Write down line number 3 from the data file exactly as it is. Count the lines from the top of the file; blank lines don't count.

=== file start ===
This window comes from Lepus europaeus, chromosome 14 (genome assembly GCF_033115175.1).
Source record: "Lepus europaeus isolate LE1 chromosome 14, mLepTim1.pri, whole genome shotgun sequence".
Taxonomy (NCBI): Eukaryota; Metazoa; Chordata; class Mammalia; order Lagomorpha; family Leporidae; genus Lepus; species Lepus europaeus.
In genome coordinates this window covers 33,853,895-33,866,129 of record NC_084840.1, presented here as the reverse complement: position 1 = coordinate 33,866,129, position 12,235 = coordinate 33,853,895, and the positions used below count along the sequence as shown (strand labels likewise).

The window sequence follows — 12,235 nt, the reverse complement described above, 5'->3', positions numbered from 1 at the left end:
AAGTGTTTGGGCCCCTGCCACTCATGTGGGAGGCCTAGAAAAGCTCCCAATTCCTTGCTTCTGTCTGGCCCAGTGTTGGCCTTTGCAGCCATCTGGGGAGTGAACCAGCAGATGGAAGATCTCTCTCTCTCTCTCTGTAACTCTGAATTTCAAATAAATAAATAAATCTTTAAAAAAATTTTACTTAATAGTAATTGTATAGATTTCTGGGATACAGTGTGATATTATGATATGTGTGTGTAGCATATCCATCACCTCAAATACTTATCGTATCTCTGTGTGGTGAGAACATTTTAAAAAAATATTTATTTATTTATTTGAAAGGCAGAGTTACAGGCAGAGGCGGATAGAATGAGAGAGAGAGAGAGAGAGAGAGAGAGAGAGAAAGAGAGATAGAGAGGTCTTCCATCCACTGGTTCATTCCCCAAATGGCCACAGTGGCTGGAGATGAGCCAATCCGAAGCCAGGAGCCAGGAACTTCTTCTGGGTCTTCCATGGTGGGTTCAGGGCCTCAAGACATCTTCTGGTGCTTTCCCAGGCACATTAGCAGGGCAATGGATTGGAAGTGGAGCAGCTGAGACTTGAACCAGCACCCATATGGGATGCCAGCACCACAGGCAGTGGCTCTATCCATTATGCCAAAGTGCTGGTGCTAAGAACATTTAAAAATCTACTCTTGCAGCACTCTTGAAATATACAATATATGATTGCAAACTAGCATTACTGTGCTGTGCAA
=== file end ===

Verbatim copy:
Taxonomy (NCBI): Eukaryota; Metazoa; Chordata; class Mammalia; order Lagomorpha; family Leporidae; genus Lepus; species Lepus europaeus.